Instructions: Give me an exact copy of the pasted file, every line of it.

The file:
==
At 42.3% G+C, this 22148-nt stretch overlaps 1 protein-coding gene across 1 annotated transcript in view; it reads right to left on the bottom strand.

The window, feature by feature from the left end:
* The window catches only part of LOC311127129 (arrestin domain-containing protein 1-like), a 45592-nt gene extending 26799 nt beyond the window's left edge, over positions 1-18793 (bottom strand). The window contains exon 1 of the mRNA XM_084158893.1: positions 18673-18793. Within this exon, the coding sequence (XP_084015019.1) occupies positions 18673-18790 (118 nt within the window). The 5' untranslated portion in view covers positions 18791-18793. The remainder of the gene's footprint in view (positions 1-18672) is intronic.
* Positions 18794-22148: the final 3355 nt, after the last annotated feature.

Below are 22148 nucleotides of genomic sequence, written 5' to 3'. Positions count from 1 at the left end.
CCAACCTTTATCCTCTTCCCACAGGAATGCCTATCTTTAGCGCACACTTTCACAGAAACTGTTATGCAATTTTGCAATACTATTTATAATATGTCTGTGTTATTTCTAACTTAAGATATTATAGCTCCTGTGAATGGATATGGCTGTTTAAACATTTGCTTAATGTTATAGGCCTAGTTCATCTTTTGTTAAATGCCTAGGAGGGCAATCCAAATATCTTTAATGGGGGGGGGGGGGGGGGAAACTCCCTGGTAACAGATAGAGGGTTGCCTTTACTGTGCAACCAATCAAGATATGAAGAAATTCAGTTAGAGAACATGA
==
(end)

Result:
At 42.3% G+C, this 22148-nt stretch overlaps 1 protein-coding gene across 1 annotated transcript in view; it reads right to left on the bottom strand.

The window, feature by feature from the left end:
* The window catches only part of LOC311127129 (arrestin domain-containing protein 1-like), a 45592-nt gene extending 26799 nt beyond the window's left edge, over positions 1-18793 (bottom strand). The window contains exon 1 of the mRNA XM_084158893.1: positions 18673-18793. Within this exon, the coding sequence (XP_084015019.1) occupies positions 18673-18790 (118 nt within the window). The 5' untranslated portion in view covers positions 18791-18793. The remainder of the gene's footprint in view (positions 1-18672) is intronic.
* Positions 18794-22148: the final 3355 nt, after the last annotated feature.

Below are 22148 nucleotides of genomic sequence, written 5' to 3'. Positions count from 1 at the left end.
CCAACCTTTATCCTCTTCCCACAGGAATGCCTATCTTTAGCGCACACTTTCACAGAAACTGTTATGCAATTTTGCAATACTATTTATAATATGTCTGTGTTATTTCTAACTTAAGATATTATAGCTCCTGTGAATGGATATGGCTGTTTAAACATTTGCTTAATGTTATAGGCCTAGTTCATCTTTTGTTAAATGCCTAGGAGGGCAATCCAAATATCTTTAATGGGGGGGGGGGGGGGGGAAACTCCCTGGTAACAGATAGAGGGTTGCCTTTACTGTGCAACCAATCAAGATATGAAGAAATTCAGTTAGAGAACATGA